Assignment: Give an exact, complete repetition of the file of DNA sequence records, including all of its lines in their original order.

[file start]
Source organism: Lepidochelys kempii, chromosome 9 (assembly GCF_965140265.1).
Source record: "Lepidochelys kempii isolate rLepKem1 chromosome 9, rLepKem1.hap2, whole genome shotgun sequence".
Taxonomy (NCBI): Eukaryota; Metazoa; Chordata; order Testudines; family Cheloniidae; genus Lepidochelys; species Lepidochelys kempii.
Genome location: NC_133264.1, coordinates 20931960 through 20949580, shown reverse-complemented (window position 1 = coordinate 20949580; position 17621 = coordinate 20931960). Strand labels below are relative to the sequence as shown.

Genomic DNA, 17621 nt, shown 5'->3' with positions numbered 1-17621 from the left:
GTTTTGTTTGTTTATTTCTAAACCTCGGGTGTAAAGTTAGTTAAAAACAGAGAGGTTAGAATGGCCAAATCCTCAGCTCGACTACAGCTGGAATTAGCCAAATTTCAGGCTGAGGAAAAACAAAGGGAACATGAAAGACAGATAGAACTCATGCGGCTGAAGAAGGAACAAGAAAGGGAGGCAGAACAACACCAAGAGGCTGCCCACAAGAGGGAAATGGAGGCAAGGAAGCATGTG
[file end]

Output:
Source organism: Lepidochelys kempii, chromosome 9 (assembly GCF_965140265.1).
Source record: "Lepidochelys kempii isolate rLepKem1 chromosome 9, rLepKem1.hap2, whole genome shotgun sequence".
Taxonomy (NCBI): Eukaryota; Metazoa; Chordata; order Testudines; family Cheloniidae; genus Lepidochelys; species Lepidochelys kempii.
Genome location: NC_133264.1, coordinates 20931960 through 20949580, shown reverse-complemented (window position 1 = coordinate 20949580; position 17621 = coordinate 20931960). Strand labels below are relative to the sequence as shown.

Genomic DNA, 17621 nt, shown 5'->3' with positions numbered 1-17621 from the left:
GTTTTGTTTGTTTATTTCTAAACCTCGGGTGTAAAGTTAGTTAAAAACAGAGAGGTTAGAATGGCCAAATCCTCAGCTCGACTACAGCTGGAATTAGCCAAATTTCAGGCTGAGGAAAAACAAAGGGAACATGAAAGACAGATAGAACTCATGCGGCTGAAGAAGGAACAAGAAAGGGAGGCAGAACAACACCAAGAGGCTGCCCACAAGAGGGAAATGGAGGCAAGGAAGCATGTG